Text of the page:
Etiquette Series: Guide to walking your dog safely

There is no dispute that regular walks and outings keep your pup happy and healthy. Keeping your dog active can also lead to the potential benefits of a lowered heart rate, overall wellness and even the lessened stress levels that we discussed in reasons why a pet is good for your wellbeing, so it’s no wonder many Australians simply love walking their furry friends. But what are the general rules around dog walking in your local area, and what equipment do you need to ensure your best mate is safe and comfortable on daily walks? We explain things you need to know.

General (unspoken) etiquette for walking your dog

The number-one rule when out and about with your dog is to pick up after them. Make sure you always have a few doggy bags in your pocket in case they need to stop and do their business. Many parks around the country even have permanent doggy-bag holders installed in case you forget to bring your own.

Also be respectful of other dogs on your journey. While some dogs are extremely friendly and will be happy to greet you, other dogs may be less social or even feel threatened if approached by an unfamiliar animal. Your best bet is to ask the fellow dog owner if they are comfortable having your dogs say hello to each other.

Also be aware of your surroundings. Keeping to the footpath and dog parks means you won’t run the risk of accidentally trespassing on private property.

On-leash and off-leash areas

It’s important that you are aware of where you need to keep your dog leashed and where you can let them roam free – not only because there are rules in place for a reason, but also for the safety of your dog and those around you.

Most parks will have signage that indicates whether it’s a strictly on-leash area or whether you can let your dog run free over the parkland – in some instances, dogs may be banned from the area entirely.

Dog parks are generally off-leash, as they are properly enclosed and designed for the enjoyment of all pups big and small. You may also find beaches that aren’t overly busy allow dogs to roam around without needing to be leashed. One simple way to begin your search is to simply type (your Council + off leash dog park) into your browser and to see what comes up, or check out a free, Australia-wide directory such as Aussie Dog Friendly.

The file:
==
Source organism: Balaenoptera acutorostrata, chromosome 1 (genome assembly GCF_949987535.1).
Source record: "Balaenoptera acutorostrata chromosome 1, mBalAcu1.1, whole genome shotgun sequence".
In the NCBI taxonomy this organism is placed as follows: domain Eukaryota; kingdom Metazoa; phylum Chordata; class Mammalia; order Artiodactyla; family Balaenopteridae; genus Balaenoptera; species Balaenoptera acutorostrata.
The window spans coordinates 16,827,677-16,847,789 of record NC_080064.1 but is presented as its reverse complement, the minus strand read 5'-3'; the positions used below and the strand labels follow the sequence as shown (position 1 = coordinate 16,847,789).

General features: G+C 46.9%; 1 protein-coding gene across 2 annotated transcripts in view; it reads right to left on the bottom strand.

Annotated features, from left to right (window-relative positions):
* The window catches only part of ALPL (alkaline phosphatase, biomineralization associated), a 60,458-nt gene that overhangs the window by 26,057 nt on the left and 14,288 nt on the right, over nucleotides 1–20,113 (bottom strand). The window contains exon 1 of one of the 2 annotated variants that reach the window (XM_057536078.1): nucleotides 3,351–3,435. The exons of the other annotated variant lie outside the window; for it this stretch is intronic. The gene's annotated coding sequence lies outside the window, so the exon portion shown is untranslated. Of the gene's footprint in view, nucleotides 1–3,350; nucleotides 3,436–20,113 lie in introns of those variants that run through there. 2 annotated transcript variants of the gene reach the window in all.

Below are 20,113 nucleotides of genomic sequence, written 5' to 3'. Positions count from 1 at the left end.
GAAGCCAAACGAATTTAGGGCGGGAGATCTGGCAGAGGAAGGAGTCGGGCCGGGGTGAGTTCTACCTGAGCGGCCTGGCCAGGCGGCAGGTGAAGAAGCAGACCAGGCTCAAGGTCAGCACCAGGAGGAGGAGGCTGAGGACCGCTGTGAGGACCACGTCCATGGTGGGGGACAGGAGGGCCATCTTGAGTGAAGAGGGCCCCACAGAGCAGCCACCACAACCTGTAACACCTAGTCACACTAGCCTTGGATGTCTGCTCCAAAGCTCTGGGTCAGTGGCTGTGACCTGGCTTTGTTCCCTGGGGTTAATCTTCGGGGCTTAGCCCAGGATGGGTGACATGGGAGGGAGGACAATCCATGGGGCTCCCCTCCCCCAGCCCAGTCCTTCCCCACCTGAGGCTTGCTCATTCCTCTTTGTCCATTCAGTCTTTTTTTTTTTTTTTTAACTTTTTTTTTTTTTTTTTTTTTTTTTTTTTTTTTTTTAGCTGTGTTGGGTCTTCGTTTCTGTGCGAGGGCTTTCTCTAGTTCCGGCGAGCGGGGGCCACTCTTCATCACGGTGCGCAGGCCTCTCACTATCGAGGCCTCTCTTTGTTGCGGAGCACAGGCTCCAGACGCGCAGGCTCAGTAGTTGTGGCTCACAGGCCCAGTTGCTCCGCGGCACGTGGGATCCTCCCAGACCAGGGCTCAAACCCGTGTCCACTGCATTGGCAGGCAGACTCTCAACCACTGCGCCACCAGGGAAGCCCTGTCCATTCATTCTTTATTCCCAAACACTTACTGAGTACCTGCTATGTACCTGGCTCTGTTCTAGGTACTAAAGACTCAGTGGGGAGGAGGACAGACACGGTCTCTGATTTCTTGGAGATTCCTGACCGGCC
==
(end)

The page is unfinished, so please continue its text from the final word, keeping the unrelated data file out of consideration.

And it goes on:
Just a leash or a harness instead: What’s the right choice for your dog?

Before you head out for your regular walkies, make sure your dog has the right equipment to keep them safe. A collar that is too big or a leash that isn’t designed to handle your dog’s strength can be a health risk. Speak to your vet or your local pet store to find out what will suit your breed of dog best.

Leather leashes tend to be stronger than nylon versions, and they also allow for better grip and control while you’re walking alongside your pooch. Choosing the right flat collar is also important, as you want your dog to be comfortable and not stressed when you’re walking around outdoors.

One of the most common choices for pet owners these days is switching from the standard collar-and-leash combo for a harness. Harnesses can provide much better body support for your pet while allowing you to control hyperactive or more aggressive dogs without injuring their necks. You can choose from front-attaching and back-attaching harnesses, and there are sizes to suit all breeds – from the smallest Toy Poodle to the biggest Great Dane.

Getting outside with your dog is not only great for your dog’s physical and mental wellbeing, but for you as well! Just make sure you get them a leash or harness that is comfortable and secure, and practise good dog-walking etiquette so everyone has a good time.

Make sure your best friend is covered

Pet insurance can make an expensive – and unexpected – visit to the vet much less stressful, and Real Insurance makes it easy to get cover. If you haven’t done so already, make sure you consider cover against unexpected illness and injury with pet insurance.